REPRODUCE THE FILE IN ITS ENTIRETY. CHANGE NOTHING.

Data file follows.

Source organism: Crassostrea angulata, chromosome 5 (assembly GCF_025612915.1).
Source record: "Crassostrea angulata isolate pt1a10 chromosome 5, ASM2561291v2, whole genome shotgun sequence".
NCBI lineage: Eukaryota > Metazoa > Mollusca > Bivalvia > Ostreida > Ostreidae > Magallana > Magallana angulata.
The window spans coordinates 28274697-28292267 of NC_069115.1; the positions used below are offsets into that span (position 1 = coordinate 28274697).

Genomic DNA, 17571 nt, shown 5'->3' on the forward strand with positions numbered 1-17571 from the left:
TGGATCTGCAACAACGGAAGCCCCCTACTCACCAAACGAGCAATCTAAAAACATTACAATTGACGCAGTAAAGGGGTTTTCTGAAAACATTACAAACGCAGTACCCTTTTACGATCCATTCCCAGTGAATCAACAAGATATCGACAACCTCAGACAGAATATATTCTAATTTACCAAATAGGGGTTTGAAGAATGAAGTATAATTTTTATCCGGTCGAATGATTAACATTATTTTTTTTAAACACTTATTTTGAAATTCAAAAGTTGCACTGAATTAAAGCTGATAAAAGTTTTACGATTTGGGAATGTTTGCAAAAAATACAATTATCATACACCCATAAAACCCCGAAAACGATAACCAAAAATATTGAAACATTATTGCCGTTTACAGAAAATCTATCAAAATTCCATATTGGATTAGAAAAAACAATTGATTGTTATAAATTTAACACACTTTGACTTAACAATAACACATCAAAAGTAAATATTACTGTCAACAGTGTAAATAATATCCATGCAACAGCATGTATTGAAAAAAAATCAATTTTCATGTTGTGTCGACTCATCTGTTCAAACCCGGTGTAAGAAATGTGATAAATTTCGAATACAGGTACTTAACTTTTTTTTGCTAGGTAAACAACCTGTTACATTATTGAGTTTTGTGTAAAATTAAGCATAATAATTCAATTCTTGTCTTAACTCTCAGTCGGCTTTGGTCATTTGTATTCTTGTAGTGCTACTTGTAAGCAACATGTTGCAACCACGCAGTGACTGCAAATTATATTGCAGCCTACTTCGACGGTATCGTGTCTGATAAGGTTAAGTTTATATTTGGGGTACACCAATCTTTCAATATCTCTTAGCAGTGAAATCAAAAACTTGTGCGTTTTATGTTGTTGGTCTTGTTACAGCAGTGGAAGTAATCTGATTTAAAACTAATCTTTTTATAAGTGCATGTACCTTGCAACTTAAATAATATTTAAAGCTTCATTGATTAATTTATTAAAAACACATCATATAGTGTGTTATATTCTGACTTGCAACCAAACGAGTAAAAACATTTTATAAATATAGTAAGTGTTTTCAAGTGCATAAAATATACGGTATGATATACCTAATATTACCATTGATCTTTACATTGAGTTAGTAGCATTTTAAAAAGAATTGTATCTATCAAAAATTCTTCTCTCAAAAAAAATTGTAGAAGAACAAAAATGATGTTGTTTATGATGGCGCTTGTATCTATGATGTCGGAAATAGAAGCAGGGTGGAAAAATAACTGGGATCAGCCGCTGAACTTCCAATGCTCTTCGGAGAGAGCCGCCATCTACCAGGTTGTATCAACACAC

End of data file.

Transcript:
Source organism: Crassostrea angulata, chromosome 5 (assembly GCF_025612915.1).
Source record: "Crassostrea angulata isolate pt1a10 chromosome 5, ASM2561291v2, whole genome shotgun sequence".
NCBI lineage: Eukaryota > Metazoa > Mollusca > Bivalvia > Ostreida > Ostreidae > Magallana > Magallana angulata.
The window spans coordinates 28274697-28292267 of NC_069115.1; the positions used below are offsets into that span (position 1 = coordinate 28274697).

Genomic DNA, 17571 nt, shown 5'->3' on the forward strand with positions numbered 1-17571 from the left:
TGGATCTGCAACAACGGAAGCCCCCTACTCACCAAACGAGCAATCTAAAAACATTACAATTGACGCAGTAAAGGGGTTTTCTGAAAACATTACAAACGCAGTACCCTTTTACGATCCATTCCCAGTGAATCAACAAGATATCGACAACCTCAGACAGAATATATTCTAATTTACCAAATAGGGGTTTGAAGAATGAAGTATAATTTTTATCCGGTCGAATGATTAACATTATTTTTTTTAAACACTTATTTTGAAATTCAAAAGTTGCACTGAATTAAAGCTGATAAAAGTTTTACGATTTGGGAATGTTTGCAAAAAATACAATTATCATACACCCATAAAACCCCGAAAACGATAACCAAAAATATTGAAACATTATTGCCGTTTACAGAAAATCTATCAAAATTCCATATTGGATTAGAAAAAACAATTGATTGTTATAAATTTAACACACTTTGACTTAACAATAACACATCAAAAGTAAATATTACTGTCAACAGTGTAAATAATATCCATGCAACAGCATGTATTGAAAAAAAATCAATTTTCATGTTGTGTCGACTCATCTGTTCAAACCCGGTGTAAGAAATGTGATAAATTTCGAATACAGGTACTTAACTTTTTTTTGCTAGGTAAACAACCTGTTACATTATTGAGTTTTGTGTAAAATTAAGCATAATAATTCAATTCTTGTCTTAACTCTCAGTCGGCTTTGGTCATTTGTATTCTTGTAGTGCTACTTGTAAGCAACATGTTGCAACCACGCAGTGACTGCAAATTATATTGCAGCCTACTTCGACGGTATCGTGTCTGATAAGGTTAAGTTTATATTTGGGGTACACCAATCTTTCAATATCTCTTAGCAGTGAAATCAAAAACTTGTGCGTTTTATGTTGTTGGTCTTGTTACAGCAGTGGAAGTAATCTGATTTAAAACTAATCTTTTTATAAGTGCATGTACCTTGCAACTTAAATAATATTTAAAGCTTCATTGATTAATTTATTAAAAACACATCATATAGTGTGTTATATTCTGACTTGCAACCAAACGAGTAAAAACATTTTATAAATATAGTAAGTGTTTTCAAGTGCATAAAATATACGGTATGATATACCTAATATTACCATTGATCTTTACATTGAGTTAGTAGCATTTTAAAAAGAATTGTATCTATCAAAAATTCTTCTCTCAAAAAAAATTGTAGAAGAACAAAAATGATGTTGTTTATGATGGCGCTTGTATCTATGATGTCGGAAATAGAAGCAGGGTGGAAAAATAACTGGGATCAGCCGCTGAACTTCCAATGCTCTTCGGAGAGAGCCGCCATCTACCAGGTTGTATCAACACAC